Eagles Article

"We Play What Our Fans Want."
Author: Staff Writer
Publication: Liverpool Echo
Date: June 9, 2006

Abstract: The Eagles talk about topics like their audience, longevity, and lifestyle changes.

THE Eagles are back on the road. And, regardless of their personal situations, it's a place they love to be.

One of the world's most successful bands are now one of the most legendary in the live arena - and their Everest-sized pile of ticket receipts prove it.

"I'm really excited about going out," admits guitarist/singer Glenn Frey, who now makes up one quarter of the super group, along with drummer/vocalist Don Henley, bassist Timothy B Schmit and lead guitarist Joe Walsh.

"We've had a five-month break from playing live and we're not going to do it long enough to get tired of it."

Joe Walsh, a self-described "old rocker" agrees that the band truly comes alive on stage.

"It has always been the case," he says. "There's been tense times, mostly not our fault, but we're still together, we're brothers and when we come together, it's very focused energy."

Still, he can't quite believe their continued popularity. "I can't really see where we fit in," he laughs. "Now, there's a whole new generation who weren't around when our records were out and it's kind of refuelled our audience."

And that audience expects the hits - like Hotel California, Peaceful Easy Feeling and The Long Run - which the guys don't mind delivering.

"I'm not saying there's a right way or a wrong way," argues Glenn. "There are some artists who are resistant to their past. Don and I have always felt that those are the songs that people truly love. I may have played Take It Easy 370 times since the last time I was in England.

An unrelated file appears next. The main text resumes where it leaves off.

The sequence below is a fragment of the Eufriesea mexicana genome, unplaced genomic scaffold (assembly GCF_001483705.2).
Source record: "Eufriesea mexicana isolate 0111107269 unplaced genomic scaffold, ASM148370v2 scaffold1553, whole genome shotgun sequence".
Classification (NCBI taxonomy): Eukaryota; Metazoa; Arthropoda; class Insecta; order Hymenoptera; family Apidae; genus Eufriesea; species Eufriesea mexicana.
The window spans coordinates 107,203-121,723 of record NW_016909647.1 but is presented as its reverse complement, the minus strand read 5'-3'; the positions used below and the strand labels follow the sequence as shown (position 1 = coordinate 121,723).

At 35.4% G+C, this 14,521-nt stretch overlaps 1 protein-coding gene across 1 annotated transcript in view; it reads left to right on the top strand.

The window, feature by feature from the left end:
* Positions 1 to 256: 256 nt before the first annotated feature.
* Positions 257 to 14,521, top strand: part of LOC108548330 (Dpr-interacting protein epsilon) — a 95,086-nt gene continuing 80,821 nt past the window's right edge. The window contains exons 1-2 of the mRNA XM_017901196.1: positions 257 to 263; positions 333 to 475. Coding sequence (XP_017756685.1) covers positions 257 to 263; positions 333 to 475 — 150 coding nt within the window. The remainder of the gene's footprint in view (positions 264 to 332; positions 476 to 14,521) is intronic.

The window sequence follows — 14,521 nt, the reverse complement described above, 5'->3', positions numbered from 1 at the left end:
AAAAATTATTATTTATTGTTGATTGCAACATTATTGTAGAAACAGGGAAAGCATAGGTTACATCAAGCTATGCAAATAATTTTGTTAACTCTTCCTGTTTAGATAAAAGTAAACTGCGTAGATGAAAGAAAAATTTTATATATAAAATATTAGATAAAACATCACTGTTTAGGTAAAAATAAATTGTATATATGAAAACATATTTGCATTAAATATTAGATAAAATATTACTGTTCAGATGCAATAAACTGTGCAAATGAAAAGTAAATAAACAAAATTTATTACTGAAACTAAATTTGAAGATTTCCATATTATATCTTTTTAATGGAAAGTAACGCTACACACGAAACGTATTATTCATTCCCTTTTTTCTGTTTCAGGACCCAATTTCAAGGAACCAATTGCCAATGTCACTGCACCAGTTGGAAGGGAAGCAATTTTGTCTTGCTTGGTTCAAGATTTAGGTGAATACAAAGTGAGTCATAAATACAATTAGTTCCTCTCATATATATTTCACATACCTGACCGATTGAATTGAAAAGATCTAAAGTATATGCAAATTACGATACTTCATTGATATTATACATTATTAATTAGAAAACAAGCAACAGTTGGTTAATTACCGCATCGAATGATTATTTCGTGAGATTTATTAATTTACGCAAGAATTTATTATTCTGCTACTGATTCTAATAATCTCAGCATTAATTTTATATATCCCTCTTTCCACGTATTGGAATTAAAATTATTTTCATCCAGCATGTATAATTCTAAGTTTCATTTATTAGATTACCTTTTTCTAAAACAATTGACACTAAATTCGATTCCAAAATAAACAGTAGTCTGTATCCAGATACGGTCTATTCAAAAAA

"But," he adds, "there's a bunch of guys there who just got turned on to our music and have never seen us perform. And does that mean we don't do Hotel California?"

He shakes his head: "People want to hear those songs."

The modern-day set also includes plenty of chances for the individuals to show off their solo skills. Since the group disbanded in 1980 (nine years after forming in Hollywood), all the members have had a crack at stardom by themselves.

Don Henley probably succeeded best, writing the mega-hit The Boys Of Summer and several platinum albums. Glenn even tried his hand at acting, starring in a short-lived television detective series (it lasted just a single episode), as well as a cameo appearance in Miami Vice and a supporting role in Jerry Maguire.

Now the foursome are more focused on their families than living like rock-and-rollers.

Not surprisingly, Glenn's 13-year-old son is a budding guitar player. "Our kids don't have a concept of The Eagles," Glenn laughs. "If they do, it's not that big of a deal to them. My son was more impressed when I introduced him to David Gilmour (from Pink Floyd)."

After a long battle with drink and drugs, Joe says just to be playing again is reward enough.

"It's kind of uncharted waters, because I was so crazy in the 70s and 80s," he says. "I wasn't sure I was going to live this long. But I got that straightened out. "We hadn't really planned what to do when we got into our mid-to-late 50s," he continues. "I'm not going to dress like David Lee Roth when I'm 80. But we don't want to rest on our laurels. As long as we can do this good, we'll do it.

"One of the great allies you can have in your career as an artist is the imagination of your audience.The less people knew about The Eagles, the more they imagined. The only way anybody can find anything out about us is to come to the show."

You heard him.


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